|dc.description.abstract||Pocillopora damicornis is one of the best-studied and most widespread of corals.
Previous studies on its sexual reproduction have yielded a diverse and contradictory view of
its reproductive strategy. This coral has long been considered a typical hermaphroditic
brooder. However, recent studies have demonstrated that its dispersal may also occur through
broadcast spawning of gametes. Since both modes of reproduction have advantages for
dispersal, P. damicornis reproductive traits are probably driven by environmental pressures.
High-latitude habitats are considered marginal for corals since they fall beyond the “normal”
limits of coral development. They provide, therefore, a good opportunity to study
reproductive strategies that have evolved under different environmental pressures. The pattern
and timing of reproduction were studied in P. damicornis on the high-latitude reefs of
Durban, KwaZulu-Natal, South Africa (29°S). Branches were randomly selected from
colonies on a monthly basis from October 2007 to April 2008. After fixation and
decalcification, the coral tissues were processed for histology and cross-sectioned to reveal
the presence and stages of gametes within the polyps. The number and size of gametes were
estimated using image analysis. P. damicornis in Durban is hermaphroditic and all polyps
contained oocytes and spermaries at the end of the breeding season. Since no brooding of
embryos or planulae was found in the 175 polyps analysed during the seven-month study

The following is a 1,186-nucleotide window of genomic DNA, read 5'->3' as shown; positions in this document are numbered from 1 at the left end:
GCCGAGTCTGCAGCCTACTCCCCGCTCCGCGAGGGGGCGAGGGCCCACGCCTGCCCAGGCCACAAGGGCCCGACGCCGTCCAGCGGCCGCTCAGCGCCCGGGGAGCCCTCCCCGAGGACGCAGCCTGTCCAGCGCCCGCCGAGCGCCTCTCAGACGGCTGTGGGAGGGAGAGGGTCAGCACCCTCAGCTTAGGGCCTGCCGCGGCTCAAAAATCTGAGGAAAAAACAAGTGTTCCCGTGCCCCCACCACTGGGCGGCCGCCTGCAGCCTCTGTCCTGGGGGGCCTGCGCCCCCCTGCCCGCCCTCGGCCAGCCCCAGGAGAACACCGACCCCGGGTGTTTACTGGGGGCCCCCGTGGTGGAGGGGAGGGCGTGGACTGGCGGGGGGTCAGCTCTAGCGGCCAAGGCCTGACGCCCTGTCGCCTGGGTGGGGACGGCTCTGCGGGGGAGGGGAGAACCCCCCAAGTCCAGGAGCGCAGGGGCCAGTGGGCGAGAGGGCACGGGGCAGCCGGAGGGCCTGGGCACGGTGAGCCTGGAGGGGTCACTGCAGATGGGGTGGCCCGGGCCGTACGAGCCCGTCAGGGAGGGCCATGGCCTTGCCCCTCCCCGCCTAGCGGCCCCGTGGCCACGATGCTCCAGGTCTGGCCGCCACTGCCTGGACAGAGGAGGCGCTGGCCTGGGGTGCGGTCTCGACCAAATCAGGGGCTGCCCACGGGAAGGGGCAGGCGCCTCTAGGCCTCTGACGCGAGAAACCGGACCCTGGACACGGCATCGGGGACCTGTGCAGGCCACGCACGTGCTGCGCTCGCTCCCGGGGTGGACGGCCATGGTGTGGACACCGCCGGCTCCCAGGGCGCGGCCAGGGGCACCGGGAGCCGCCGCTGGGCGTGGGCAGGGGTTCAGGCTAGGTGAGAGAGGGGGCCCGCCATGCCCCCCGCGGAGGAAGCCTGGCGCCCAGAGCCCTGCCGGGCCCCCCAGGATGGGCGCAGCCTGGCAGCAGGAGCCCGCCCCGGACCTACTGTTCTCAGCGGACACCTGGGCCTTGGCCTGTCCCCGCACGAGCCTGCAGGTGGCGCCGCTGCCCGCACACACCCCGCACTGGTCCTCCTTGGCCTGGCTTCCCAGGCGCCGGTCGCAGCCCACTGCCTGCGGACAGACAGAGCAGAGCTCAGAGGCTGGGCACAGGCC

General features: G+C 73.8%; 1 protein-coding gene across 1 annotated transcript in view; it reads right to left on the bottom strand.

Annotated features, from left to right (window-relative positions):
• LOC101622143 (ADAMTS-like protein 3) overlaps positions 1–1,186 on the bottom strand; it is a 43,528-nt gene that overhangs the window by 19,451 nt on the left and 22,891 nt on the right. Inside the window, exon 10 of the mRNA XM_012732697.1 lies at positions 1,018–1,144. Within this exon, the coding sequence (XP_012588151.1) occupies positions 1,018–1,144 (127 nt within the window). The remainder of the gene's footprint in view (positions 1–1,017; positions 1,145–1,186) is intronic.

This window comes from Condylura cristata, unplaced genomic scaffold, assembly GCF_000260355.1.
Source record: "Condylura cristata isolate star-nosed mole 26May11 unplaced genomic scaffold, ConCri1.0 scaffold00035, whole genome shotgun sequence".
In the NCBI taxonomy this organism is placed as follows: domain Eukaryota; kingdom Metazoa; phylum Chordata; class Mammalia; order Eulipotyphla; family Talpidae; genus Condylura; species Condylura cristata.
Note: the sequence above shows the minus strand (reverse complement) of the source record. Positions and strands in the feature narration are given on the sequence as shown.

period, this coral is presumed to be a broadcast spawner in South African waters. P.
damicornis invested seven to eight months in gametogenesis and oogenesis was initiated one
month before spermatogenesis. Gametogenesis was confined to the warmer months of the
year, commencing during the increase in seawater temperature at the onset of summer.
Gamete development was poorly synchronised between colonies during the initial months of
breeding, but mature oocyte stages were dominant in all polyps at the end of the breeding
season. Spawning was inferred from the disappearance of gametes in April 2008, and may
have occurred during full moon in March 2008. This happened before the drop in temperature
at the end of summer. P. damicornis in KwaZulu-Natal exhibited a pattern and timing in its
reproduction similar to that found in south Western Australia at 32°S.
Keywords: coral; Scleractinia; Pocillopora damicornis; high latitude; sexual reproduction;